“The Wonder Bull” by Ojibwe author Mark Anthony Rolo is the story of one man’s search for his tribal identity. The main character, Martin, is an emotionally disabled young man who wants nothing more than to get in touch with his tribal roots back in Oklahoma, but he can’t afford the $99 bus ticket. Hustling seems to be his only option, but still he can’t hold on to his money when there are addictions to feed. Join us as we discuss Rolo’s new book and the plight of today’s Natives seeking a different life.
Wednesday, April 25, 2007 – Book of the Month: Native Intelligence:
Choctaw talent agent Lorna Rainey enters into the world of literature with her first book “Native Intelligence.” Hot off the presses, “Native Intelligence” is set in New York City, where the character Nita, a beautiful Choctaw woman, follows her instincts straight into the heart of a sinister anti-American plot. Guided by her 'native intelligence,' Nita must discover who and what mysterious substance killed her best friend before the police arrest her as their prime suspect. Whodunnit?
Wednesday, May 30, 2007 – Book of the Month: Flight:
“Flight” is the first novel in ten years from the award-winning author Sherman Alexie. The New York Times, Washington Post, and Boston Globe are singing praises for his new book. “Flight” tells the story of a young man, half Irish and half Indian, who time travels through history just as he contemplates committing a violent act. Alexie, who is Spokane and Coeur d’Alene, makes you laugh and breaks your heart as his character, Zits, enters into a modern day vision quest.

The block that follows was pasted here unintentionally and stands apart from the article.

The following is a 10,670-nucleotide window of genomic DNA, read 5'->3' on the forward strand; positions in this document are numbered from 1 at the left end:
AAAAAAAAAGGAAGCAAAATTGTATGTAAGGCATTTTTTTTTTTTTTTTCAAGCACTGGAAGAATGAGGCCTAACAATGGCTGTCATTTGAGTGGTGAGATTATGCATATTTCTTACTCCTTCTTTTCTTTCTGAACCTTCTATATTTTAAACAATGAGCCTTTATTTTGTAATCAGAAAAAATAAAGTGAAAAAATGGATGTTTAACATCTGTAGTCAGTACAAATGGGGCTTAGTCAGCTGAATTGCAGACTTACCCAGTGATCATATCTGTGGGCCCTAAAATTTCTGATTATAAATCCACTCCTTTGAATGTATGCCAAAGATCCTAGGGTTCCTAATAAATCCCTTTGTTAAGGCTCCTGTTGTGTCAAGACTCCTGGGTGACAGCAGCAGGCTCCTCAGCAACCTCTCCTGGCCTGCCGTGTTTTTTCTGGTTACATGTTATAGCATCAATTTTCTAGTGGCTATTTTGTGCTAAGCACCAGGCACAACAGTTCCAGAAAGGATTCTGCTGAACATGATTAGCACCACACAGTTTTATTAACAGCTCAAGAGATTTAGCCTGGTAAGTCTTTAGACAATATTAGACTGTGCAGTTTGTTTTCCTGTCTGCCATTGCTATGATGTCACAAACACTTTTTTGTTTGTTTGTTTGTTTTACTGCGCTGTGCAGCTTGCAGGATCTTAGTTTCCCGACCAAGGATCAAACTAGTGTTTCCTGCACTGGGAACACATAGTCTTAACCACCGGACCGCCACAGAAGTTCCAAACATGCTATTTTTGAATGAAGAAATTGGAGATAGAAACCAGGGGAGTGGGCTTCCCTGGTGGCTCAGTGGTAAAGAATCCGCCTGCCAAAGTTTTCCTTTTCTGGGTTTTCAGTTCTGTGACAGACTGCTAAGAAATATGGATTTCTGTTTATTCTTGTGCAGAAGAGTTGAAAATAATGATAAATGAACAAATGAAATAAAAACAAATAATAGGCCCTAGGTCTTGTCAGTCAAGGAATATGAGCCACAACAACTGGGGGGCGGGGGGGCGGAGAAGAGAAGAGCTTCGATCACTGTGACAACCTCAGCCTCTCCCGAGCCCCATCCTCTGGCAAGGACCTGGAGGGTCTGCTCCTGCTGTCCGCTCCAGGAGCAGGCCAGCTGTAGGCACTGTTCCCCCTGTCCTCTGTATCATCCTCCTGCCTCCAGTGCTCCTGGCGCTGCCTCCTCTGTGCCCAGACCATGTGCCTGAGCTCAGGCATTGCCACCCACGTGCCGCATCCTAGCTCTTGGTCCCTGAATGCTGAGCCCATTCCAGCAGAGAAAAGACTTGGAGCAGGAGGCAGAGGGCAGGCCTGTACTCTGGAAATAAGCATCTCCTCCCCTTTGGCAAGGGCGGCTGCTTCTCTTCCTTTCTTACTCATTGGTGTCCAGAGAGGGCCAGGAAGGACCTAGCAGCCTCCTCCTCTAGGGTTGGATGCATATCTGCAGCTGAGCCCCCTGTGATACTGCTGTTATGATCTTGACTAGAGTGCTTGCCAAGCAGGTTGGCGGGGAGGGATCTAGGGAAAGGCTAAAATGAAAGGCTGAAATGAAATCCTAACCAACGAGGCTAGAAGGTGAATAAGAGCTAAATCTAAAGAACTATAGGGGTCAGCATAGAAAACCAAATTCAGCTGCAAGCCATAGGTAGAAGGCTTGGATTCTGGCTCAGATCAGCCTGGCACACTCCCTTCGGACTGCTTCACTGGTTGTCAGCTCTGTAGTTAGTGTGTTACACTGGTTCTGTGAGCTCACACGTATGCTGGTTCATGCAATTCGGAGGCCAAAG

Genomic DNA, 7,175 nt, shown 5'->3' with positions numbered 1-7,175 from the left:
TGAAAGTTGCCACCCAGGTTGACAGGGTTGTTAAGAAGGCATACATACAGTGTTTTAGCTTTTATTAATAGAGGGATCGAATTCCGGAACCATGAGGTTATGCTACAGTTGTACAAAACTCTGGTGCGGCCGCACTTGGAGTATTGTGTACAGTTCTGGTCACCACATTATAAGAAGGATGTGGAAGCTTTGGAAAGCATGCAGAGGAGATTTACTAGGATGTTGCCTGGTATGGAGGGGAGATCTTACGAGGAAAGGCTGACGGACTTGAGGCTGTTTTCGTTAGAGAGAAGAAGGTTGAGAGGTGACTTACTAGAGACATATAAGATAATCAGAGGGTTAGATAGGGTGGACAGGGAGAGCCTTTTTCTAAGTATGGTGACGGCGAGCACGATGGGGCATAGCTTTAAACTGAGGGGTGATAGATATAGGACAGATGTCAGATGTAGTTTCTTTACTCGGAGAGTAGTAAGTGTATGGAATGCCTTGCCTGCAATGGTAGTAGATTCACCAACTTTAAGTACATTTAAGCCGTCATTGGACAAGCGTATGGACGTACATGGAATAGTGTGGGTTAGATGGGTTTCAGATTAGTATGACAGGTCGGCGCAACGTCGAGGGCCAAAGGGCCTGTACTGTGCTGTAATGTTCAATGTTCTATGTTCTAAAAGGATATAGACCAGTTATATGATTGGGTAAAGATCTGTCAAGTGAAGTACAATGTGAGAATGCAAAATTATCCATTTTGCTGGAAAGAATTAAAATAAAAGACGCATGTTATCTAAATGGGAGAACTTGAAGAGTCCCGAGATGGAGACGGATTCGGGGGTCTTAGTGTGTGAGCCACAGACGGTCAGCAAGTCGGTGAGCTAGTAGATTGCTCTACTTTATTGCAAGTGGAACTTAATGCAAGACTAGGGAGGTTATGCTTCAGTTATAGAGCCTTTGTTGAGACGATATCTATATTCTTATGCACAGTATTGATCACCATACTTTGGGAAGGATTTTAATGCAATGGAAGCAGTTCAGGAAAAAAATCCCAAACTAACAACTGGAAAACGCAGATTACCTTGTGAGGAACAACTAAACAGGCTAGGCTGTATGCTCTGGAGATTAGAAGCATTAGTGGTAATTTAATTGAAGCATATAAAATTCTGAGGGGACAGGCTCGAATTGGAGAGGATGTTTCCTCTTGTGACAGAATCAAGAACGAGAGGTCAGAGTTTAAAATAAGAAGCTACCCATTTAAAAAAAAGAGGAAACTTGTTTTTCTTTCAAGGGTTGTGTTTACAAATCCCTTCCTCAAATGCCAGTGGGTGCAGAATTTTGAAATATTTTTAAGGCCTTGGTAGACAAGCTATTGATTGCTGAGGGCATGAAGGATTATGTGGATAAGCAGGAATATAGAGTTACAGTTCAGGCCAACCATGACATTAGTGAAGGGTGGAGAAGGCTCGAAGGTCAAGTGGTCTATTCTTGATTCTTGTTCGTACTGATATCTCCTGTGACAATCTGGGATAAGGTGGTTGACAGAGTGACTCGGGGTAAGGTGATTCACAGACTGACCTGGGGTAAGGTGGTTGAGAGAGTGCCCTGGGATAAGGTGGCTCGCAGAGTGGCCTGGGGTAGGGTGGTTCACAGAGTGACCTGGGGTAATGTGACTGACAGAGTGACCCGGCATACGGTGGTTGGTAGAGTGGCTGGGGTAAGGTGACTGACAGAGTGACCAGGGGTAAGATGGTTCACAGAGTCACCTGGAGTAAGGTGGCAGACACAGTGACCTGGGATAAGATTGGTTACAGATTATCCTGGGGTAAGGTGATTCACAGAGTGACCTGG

Wednesday, June 27th, 2007 – Book of the Month: "Where People Feast":
The food traditions of North America's indigenous peoples are centuries-old and endure to this day. Feasts that include a bounty from the land and sea helps connect Native People to family, community, and the afterlife. Join us as we talk with Dolly and Annie Watts, a mother-daughter duo of the Gitk’san First Nation in British Columbia, about their new book “Where People Feast.” Hear about Native cuisine of the Pacific Northwest, both traditional and modern. What part do feasts play in your tribal traditions?